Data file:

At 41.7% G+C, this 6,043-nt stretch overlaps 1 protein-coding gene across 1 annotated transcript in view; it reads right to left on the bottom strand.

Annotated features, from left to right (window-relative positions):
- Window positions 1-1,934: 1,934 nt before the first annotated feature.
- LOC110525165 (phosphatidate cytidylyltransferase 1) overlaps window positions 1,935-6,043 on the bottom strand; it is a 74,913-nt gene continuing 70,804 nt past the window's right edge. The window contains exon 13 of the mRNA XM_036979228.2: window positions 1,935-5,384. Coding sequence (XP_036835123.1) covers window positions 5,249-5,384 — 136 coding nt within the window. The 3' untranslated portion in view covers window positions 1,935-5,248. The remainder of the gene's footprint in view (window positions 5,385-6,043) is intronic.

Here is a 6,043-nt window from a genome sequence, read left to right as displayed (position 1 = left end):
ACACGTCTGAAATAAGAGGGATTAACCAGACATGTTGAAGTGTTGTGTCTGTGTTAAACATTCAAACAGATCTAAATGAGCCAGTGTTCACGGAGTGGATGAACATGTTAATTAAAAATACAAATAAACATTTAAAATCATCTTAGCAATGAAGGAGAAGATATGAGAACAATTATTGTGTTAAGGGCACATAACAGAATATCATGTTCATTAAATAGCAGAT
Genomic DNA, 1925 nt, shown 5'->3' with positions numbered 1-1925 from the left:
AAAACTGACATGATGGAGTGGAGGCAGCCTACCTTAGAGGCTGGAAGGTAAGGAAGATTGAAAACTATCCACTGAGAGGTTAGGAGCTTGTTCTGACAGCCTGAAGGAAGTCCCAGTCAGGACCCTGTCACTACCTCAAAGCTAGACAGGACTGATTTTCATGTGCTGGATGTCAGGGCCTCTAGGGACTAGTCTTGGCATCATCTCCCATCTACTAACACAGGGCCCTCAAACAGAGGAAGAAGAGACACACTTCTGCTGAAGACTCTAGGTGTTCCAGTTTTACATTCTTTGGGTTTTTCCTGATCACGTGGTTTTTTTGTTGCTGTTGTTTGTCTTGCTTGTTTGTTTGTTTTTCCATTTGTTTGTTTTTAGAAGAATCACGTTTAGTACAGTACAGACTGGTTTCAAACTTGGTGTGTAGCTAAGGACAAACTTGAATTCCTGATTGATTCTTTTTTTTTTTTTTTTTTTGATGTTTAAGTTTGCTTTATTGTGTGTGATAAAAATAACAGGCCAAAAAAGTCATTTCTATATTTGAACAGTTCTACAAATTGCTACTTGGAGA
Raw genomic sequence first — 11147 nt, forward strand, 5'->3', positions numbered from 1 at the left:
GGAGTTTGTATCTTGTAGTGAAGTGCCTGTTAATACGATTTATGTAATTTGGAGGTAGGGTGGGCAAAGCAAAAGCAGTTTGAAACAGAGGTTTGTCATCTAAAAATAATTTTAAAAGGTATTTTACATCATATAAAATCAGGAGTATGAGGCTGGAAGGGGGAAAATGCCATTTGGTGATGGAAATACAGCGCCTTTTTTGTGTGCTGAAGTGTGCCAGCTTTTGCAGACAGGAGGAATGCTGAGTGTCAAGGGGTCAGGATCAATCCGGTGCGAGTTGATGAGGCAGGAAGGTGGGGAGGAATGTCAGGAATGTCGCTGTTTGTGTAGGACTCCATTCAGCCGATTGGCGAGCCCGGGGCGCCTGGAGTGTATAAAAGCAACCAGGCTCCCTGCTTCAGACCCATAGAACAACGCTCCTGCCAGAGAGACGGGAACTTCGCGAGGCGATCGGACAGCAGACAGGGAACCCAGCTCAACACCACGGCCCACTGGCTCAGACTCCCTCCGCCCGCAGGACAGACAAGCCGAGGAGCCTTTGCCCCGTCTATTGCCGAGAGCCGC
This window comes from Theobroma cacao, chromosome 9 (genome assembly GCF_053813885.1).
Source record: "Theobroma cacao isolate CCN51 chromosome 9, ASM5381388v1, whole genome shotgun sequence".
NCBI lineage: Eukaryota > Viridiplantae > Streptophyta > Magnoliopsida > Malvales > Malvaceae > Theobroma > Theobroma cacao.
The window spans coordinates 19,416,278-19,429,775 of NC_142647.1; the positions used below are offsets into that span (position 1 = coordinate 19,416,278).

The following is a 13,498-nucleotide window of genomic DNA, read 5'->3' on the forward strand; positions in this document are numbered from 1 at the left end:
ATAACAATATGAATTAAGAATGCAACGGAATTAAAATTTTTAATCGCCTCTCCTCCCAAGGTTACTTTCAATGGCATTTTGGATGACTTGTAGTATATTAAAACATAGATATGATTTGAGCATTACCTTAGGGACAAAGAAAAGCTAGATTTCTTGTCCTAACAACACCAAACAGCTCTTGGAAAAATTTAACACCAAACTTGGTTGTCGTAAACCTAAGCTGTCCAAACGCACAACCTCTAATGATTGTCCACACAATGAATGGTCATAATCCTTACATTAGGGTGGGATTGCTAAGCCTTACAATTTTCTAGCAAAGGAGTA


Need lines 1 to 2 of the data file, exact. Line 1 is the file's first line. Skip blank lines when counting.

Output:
At 41.7% G+C, this 6,043-nt stretch overlaps 1 protein-coding gene across 1 annotated transcript in view; it reads right to left on the bottom strand.

Annotated features, from left to right (window-relative positions):